A type of adjustable-rate mortgage where you as the borrower may have the option to convert the loan to a fixed-rate mortgage under certain conditions.
What This Means for You: To confirm this possibility, it’s important to inquire about a convertibility clause within your ARM agreement.
Conveyance is the process of transferring ownership of a property to another party via its title and deed.
What This Means for You: Conveyance may crop up in a number of circumstances, most commonly when buying and selling a property but also in cases such as a family death and more. An instrument of conveyance (a title, deed, or contract) is the legal document used to facilitate and legitimize this process.
As a opposed to a co-borrower, a co-signer assumes equal responsibility for repayment of a loan, but does not reap the equity built by the loan.
What This Means for You: Most commonly, you’ll encounter co-signing in scenarios where a parent co-signs for a child who does not currently have the right financial portfolio to secure a loan on their own.
Cost of Funds Index (COFI)
An index that is utilized to determine the benchmark for interest rates that apply to variable-rate mortgages such as for adjustable-rate mortgages.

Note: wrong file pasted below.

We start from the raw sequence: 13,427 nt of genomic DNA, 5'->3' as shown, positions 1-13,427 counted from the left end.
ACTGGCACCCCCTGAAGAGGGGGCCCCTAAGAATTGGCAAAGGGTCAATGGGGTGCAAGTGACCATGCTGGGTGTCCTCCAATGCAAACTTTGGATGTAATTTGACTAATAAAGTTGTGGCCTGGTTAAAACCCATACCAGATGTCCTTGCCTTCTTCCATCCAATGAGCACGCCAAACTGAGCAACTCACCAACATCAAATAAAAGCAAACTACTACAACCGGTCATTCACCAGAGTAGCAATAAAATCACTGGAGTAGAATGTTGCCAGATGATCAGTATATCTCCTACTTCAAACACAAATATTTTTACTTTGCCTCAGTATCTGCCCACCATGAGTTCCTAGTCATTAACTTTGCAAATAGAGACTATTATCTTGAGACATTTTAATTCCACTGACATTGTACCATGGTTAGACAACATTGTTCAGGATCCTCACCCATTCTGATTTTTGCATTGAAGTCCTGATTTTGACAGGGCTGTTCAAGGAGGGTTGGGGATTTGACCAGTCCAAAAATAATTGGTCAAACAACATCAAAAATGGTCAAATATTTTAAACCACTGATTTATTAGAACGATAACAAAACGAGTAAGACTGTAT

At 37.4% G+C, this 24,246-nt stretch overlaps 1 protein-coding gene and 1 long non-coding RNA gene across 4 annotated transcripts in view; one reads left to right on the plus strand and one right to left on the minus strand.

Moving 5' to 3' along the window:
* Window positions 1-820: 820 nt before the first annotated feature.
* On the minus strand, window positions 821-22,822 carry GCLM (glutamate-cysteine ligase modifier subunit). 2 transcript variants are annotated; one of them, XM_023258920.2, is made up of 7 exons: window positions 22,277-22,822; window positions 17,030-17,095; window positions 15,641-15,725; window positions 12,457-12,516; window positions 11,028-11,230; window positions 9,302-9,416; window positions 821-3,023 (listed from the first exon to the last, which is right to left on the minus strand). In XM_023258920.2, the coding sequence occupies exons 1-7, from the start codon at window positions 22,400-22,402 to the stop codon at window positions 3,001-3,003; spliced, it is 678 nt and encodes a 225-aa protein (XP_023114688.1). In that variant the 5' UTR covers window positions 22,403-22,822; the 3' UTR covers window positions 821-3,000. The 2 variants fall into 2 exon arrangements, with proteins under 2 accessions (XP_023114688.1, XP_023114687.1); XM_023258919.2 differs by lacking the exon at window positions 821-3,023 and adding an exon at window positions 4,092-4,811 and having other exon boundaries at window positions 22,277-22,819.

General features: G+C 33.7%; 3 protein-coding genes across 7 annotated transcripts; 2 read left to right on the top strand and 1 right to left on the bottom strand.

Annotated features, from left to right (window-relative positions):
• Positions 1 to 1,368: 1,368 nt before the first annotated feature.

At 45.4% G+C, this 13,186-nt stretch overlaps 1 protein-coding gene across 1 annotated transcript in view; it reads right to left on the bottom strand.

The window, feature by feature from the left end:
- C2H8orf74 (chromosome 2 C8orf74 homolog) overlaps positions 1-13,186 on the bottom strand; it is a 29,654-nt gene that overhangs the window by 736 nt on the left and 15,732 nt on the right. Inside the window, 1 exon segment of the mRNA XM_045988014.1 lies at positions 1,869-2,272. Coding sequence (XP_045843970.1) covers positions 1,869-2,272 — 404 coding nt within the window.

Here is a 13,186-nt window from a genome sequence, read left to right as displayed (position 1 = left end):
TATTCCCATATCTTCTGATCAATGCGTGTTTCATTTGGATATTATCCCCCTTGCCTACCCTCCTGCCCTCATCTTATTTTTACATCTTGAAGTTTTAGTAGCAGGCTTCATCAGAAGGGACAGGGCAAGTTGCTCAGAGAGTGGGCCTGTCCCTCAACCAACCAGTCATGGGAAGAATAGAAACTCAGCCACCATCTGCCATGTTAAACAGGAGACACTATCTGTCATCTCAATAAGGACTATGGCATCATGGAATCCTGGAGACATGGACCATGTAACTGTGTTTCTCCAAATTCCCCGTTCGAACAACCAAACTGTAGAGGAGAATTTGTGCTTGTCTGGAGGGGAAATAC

What This Means for You: As outlined by Freddie Mac, the COFI is “calculated as the sum of the monthly average interest rates for marketable Treasury bills and for marketable Treasury notes, divided by two, and rounded to three decimal places.”
An agreement made within a mortgage or home loan that stipulates how the property can be used, typically barring certain uses under the threat of foreclosure.
What This Means for You: Always check mortgage or deed agreements for covenants. They’re usually set out by neighborhoods or communities. Please keep in mind that discriminatory covenants (barring homeownership on the basis of race, religion, gender identity, or national origin) are illegal, and if you encounter a home with a discriminatory covenant, it’s important to report it to your local housing authority.